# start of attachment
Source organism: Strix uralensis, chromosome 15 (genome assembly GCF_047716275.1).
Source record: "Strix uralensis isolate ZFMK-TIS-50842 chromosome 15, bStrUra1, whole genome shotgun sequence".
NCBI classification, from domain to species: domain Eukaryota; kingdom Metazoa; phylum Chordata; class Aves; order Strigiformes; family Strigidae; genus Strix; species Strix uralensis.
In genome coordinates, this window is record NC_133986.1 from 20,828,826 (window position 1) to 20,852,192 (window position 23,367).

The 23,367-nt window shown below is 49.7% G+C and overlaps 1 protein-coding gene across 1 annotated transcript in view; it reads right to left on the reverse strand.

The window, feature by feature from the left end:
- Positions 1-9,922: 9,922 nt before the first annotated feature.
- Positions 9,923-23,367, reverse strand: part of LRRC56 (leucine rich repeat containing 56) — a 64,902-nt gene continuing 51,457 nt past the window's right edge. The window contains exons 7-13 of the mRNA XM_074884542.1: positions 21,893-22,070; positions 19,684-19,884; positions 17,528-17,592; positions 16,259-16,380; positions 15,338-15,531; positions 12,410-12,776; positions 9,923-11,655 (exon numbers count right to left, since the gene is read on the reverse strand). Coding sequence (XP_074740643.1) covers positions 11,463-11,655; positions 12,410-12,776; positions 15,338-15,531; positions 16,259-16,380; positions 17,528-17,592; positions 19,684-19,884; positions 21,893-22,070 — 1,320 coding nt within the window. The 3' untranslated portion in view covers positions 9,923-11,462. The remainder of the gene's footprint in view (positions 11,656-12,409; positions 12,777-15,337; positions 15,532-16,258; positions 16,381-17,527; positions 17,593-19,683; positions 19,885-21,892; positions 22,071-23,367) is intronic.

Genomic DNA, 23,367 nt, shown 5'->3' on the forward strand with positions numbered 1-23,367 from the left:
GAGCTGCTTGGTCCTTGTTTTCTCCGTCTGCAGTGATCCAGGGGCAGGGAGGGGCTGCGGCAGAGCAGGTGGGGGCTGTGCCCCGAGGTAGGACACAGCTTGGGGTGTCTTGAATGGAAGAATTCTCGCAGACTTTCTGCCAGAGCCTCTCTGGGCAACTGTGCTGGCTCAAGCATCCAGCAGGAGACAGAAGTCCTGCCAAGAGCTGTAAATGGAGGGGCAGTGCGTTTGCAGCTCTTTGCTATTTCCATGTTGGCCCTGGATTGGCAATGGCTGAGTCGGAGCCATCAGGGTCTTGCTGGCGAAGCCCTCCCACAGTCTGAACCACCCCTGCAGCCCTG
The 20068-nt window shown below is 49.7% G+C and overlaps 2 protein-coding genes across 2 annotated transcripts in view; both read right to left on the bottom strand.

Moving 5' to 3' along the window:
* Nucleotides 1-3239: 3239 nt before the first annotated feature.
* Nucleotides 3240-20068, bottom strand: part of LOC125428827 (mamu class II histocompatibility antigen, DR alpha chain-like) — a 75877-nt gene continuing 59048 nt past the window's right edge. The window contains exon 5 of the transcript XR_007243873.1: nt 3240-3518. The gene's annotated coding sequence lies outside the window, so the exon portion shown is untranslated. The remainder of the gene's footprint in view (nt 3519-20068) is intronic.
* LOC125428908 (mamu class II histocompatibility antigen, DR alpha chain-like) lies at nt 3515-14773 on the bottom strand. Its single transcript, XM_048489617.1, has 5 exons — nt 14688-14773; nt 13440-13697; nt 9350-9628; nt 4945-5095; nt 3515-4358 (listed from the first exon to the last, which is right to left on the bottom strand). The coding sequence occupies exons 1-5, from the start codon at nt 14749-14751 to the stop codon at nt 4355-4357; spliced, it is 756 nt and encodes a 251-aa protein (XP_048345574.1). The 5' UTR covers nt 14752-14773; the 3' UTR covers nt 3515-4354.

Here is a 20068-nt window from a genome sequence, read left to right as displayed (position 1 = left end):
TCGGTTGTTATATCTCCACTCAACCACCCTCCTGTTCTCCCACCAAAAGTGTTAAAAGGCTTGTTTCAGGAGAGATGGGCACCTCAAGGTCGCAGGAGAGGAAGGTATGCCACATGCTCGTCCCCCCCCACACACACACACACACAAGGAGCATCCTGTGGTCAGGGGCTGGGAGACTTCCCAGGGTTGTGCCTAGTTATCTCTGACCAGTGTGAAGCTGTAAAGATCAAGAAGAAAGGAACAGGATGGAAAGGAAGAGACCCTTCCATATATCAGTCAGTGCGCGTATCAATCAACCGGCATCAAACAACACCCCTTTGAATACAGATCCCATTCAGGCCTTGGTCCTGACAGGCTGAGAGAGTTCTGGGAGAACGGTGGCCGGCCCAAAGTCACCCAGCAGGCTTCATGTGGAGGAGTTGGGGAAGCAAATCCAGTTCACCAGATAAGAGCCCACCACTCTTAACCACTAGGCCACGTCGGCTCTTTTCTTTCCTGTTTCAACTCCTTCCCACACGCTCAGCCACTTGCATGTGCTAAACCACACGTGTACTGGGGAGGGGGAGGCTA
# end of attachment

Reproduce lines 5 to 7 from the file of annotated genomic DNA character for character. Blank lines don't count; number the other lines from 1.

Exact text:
The 23,367-nt window shown below is 49.7% G+C and overlaps 1 protein-coding gene across 1 annotated transcript in view; it reads right to left on the reverse strand.

The window, feature by feature from the left end:
- Positions 1-9,922: 9,922 nt before the first annotated feature.